“What is the most unusual non-football event to be staged at a football ground?” asks Zara Wildoom.
The answer to this is as strange as you’d expect. In 1970, and just before the FA Cup final, Wembley Stadium staged the Horse of the Year Show, the effects of which wreaked havoc with the hallowed turf and the silky passing game played by Leeds United and Chelsea; as such, when they drew 2-2, the replay was switched to Old Trafford. And the Twin Towers also played host to the stunts of Evel Knievel, while Eddie Kidd played at Harwich & Parkeston’s Royal Oak Ground.
Biathlon once took over Schalke’s Veltins Arena, @FCToon points out, which sounds like a doddle compared to Jeremy Corbyn at Tranmere Rovers’ Prenton Park and the Brexit Party at AFC Fylde’s Mill Park. Elsewhere, Goodison Park was used for Territorial Army drill training during the first world war, Songs of Praise once visited Old Trafford, and Billy Graham has held prayer rallies at Wembley, Maine Road, Bramall Lane, Carrow Road, Ashton Gate, Anfield, Roker Park, Villa Park, Upton Park and, according to Darren Leathley, Elland Road.
Plenty of grounds have hosted plenty of music. Cardiff City’s former home, Ninian Park, offered hospitality to the Pope and Bob Marley, though not on the same bill, while Hampden Park has been visited by Hollywood stars and Status Quo. There are, of course, many other examples.
No doubt you’ve heard of the father-son stunt duo who created and showed off this ode to Transformers at FC Oryol’s Central Stadium in Russia, while just this year visitors to Carrow Road enjoyed Fightmare 3, starring Grant Holt.
But it’s not all high culture: the opening ceremony of the Edinburgh International Festival took place at Tynecastle.
But let us finish with the greatest of them all, as pointed out by @YPLAC:
Pass pass pass
Manchester City, understandably, are the pass-masters in the Premier League, becoming the first side to reach four figures in a match when they completed 1,015 in a 5-0 drubbing in Swansea in April 2018. The Welsh side did not have much a of say during the fixture, as Pep Guardiola’s side enjoyed 83% of the possession.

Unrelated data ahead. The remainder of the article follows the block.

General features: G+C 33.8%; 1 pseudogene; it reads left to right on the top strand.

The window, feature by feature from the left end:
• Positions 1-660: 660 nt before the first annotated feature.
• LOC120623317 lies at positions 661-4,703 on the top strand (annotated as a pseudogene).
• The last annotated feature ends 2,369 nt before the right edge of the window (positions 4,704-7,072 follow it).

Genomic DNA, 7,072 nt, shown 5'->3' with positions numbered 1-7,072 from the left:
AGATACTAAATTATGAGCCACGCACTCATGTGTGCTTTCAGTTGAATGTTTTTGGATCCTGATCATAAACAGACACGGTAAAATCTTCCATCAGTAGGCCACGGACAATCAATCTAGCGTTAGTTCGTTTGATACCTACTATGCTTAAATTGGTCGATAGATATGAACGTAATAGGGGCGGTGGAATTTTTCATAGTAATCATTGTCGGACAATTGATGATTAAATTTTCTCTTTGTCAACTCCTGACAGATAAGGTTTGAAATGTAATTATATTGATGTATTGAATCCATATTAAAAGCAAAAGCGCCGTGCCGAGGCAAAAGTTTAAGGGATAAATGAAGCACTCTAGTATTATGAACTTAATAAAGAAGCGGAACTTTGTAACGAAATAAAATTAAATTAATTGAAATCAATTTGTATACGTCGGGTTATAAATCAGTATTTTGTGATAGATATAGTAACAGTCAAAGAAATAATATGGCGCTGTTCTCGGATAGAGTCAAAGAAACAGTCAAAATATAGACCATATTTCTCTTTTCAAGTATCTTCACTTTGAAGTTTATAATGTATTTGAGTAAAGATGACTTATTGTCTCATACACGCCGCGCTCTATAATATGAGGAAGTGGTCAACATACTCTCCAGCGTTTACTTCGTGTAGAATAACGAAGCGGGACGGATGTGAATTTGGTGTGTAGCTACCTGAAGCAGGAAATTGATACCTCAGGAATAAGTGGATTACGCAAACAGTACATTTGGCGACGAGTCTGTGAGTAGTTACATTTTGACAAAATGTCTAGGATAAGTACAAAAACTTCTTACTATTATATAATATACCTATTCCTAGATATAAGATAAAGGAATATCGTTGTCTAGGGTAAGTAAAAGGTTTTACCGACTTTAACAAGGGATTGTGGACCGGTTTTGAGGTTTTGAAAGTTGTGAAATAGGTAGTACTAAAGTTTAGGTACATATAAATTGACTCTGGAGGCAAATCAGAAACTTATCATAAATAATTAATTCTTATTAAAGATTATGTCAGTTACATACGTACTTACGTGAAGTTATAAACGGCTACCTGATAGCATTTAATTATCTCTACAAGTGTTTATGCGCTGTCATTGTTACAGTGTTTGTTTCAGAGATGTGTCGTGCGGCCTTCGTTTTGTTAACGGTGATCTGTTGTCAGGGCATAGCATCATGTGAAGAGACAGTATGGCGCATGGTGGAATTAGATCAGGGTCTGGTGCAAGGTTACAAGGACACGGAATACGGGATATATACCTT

Rising stars II
There is a new name to add to the list of people who have scored in all four divisions. “Ian Ashbee scored 10 league goals for Hull City over nine seasons; three in the fourth tier, one in the third, five in the second and one in the Premier League,” Rob kindly points out.
Meanwhile, as we like to plan ahead, we’ll be keeping an eye out for Charlton’s Lyle Taylor who has “scored in Isthmian Div 1, Isthmian Prem, Conference South, Conference Prem, League 2, League 1, Championship as well as Scottish First and Scottish Premiership,” James O’Brien explains. But can he do it on a mild Saturday afternoon at Old Trafford?
“Has there ever been a deaf professional footballer?” asked Clinton Mansell 2004.
There has indeed, including one very big name. “Although not totally deaf, Arsenal’s former record goalscorer, Cliff Bastin, was almost deaf,” Andy Kelly explains. In fact, he had an inherent problem with his middle ear, part of which had to be removed. “So much so,” he continues, “that he was not conscripted during the Second World War. His deafness was bad enough that during play he was unable to hear his teammates calling him. It obviously wasn’t too detrimental to his game, as he won five league titles, two FA Cups and 21 England caps.”
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Can you help?
Aron Royle ponders: “The referee for the Cambridge United vs Oldham Athletic game this weekend was non other than a Mr Scott Oldham. No suggestion of bias of course, but are there any other examples of referees sharing their name with one of the teams they are officiating?”
“Manchester City’s Phil Foden, John Stones and Kyle Walker were all born on 28 May. Does any other club boast a greater number of players that share a birthday?” Michael Daunt wonders.
“Earlier this season, my father-in-law’s team, Crewe Alexandra, were top of League Two after four games with a goal difference of zero,” Robbie Swale points out. “I remember that West Ham once finished high up with a negative goal difference, but what is the latest in a season that a team has been top of their division with a goal difference of 0 or below (or, if teams have won their divisions with 0 or less, who are they and when)?”